Pose of the Week: Virabhadrasana One

This week’s pose is Virabhadrasana 1. Virabhadra = Warrior and Asana = Pose/Posture. 

It’s a standing pose named after the warrior named Virabhadra. It is known as Warrior 1.

 Virabhadra was a powerful hero created by Siva from his matted hair. Further details of the story are in the Virabhadrasana 2 blog.


Image: BKS Iyengar in Virabhadrasana 1 in Light on Yoga (1966)

 It is a challenging standing asana and Mr Iyengar says: “Even people who are fairly strong should not stay long in this asana.” (Light on Yoga, p.47) One of the reasons for this is the difficulty to achieve an upward lifted spine, away from the pelvis. The pelvis wants to tilt forward and pull the spine down with it. From an anatomical perspective the psoas anteverts the pelvis and draws the lumbar spine forward. To create stability the gluteus maximus (the large butt muscle) on the back leg needs to become engaged to stabilise the pelvis. The quadriceps engages to stabilise the legs. So, it’s all in the legs. Get stable.


Image: Students in the Thursday night Level 2 Class 

A lot of us come to yoga to become flexible. How does this actually happen? We learn to stretch the muscles, ligaments, tendons etc. The most effective way to develop this flexibility is to lengthen and extend away from a stable point, like the legs in Virabhadrasana 1.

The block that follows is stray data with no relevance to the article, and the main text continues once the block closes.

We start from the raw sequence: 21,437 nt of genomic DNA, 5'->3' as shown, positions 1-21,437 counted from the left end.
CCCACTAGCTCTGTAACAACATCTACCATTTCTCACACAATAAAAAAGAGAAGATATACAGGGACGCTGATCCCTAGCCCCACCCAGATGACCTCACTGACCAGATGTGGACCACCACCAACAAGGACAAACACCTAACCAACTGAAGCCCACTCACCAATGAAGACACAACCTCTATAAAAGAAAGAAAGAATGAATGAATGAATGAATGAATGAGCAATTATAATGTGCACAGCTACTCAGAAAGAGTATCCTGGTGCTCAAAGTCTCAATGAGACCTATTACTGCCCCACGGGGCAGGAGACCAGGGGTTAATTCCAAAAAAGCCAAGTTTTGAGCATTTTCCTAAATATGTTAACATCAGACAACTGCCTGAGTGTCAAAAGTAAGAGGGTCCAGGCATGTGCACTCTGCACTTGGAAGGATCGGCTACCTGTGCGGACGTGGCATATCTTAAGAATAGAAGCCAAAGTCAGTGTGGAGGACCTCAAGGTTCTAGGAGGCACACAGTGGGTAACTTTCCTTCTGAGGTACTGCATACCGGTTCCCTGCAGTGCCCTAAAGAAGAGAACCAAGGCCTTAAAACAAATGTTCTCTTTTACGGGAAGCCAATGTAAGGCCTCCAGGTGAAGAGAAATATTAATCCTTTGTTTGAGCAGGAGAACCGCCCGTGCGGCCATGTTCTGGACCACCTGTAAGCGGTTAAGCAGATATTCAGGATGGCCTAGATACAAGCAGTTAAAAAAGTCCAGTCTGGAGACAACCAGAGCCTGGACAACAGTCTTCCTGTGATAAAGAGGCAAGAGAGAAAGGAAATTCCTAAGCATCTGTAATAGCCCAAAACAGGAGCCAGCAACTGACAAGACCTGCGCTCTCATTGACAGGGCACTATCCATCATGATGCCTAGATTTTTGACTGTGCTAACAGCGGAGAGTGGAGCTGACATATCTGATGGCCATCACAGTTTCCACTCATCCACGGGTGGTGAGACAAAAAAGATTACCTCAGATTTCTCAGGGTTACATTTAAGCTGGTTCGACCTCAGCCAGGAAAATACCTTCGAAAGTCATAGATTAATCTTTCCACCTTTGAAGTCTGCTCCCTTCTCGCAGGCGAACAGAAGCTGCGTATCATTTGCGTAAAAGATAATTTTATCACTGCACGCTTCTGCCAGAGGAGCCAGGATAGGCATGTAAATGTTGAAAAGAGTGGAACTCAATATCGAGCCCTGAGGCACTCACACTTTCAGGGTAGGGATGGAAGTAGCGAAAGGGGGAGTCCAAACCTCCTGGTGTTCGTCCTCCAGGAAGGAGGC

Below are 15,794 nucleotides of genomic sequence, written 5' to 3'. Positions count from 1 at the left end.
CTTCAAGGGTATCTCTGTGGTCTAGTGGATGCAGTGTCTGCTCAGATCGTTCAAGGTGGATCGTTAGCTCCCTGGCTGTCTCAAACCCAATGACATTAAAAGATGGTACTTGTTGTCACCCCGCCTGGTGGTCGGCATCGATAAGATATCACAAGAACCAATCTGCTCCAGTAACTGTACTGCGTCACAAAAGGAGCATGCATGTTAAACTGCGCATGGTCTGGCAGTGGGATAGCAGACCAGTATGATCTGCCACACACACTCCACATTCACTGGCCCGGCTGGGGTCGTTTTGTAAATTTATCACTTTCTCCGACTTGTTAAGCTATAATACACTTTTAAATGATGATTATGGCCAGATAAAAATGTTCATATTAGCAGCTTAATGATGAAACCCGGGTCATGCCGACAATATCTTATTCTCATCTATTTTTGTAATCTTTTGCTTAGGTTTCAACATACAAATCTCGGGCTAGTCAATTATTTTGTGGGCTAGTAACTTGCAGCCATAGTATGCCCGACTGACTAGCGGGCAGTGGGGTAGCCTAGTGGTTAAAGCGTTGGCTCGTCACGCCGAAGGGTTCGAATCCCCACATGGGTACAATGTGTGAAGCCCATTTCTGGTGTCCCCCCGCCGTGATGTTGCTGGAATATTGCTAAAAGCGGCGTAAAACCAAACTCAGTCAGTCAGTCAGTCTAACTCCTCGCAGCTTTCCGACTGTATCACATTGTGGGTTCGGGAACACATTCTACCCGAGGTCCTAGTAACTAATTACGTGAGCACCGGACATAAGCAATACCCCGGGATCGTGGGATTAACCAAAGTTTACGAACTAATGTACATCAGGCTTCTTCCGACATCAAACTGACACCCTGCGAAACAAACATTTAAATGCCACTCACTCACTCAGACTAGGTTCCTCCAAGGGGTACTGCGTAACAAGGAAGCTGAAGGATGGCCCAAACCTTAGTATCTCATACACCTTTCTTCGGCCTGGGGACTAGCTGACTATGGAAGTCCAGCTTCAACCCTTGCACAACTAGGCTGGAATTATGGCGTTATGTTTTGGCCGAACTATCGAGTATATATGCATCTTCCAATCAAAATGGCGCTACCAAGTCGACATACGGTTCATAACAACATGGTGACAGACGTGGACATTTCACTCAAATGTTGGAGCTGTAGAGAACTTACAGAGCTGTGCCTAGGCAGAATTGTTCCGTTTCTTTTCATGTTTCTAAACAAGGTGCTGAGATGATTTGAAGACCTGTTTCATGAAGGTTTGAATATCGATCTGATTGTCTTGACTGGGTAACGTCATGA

Image: Illustration of the action of the psoas (Raymond A Long MD)

There is a law of joint movement called the concave-convex joint movement. This occurs when the femur (thigh bone), with its convex surface, is held stationary and the pelvis, with its concave surface, (where it joins the femur) is moved. This is more effective than holding the pelvis stationary and moving the femur, as in lying on your back, taking one leg up and holding the big toe (Supta Padangusthasana).

Book into your next class now and learn more about stability and flexibility:

See you on the mat 🙂

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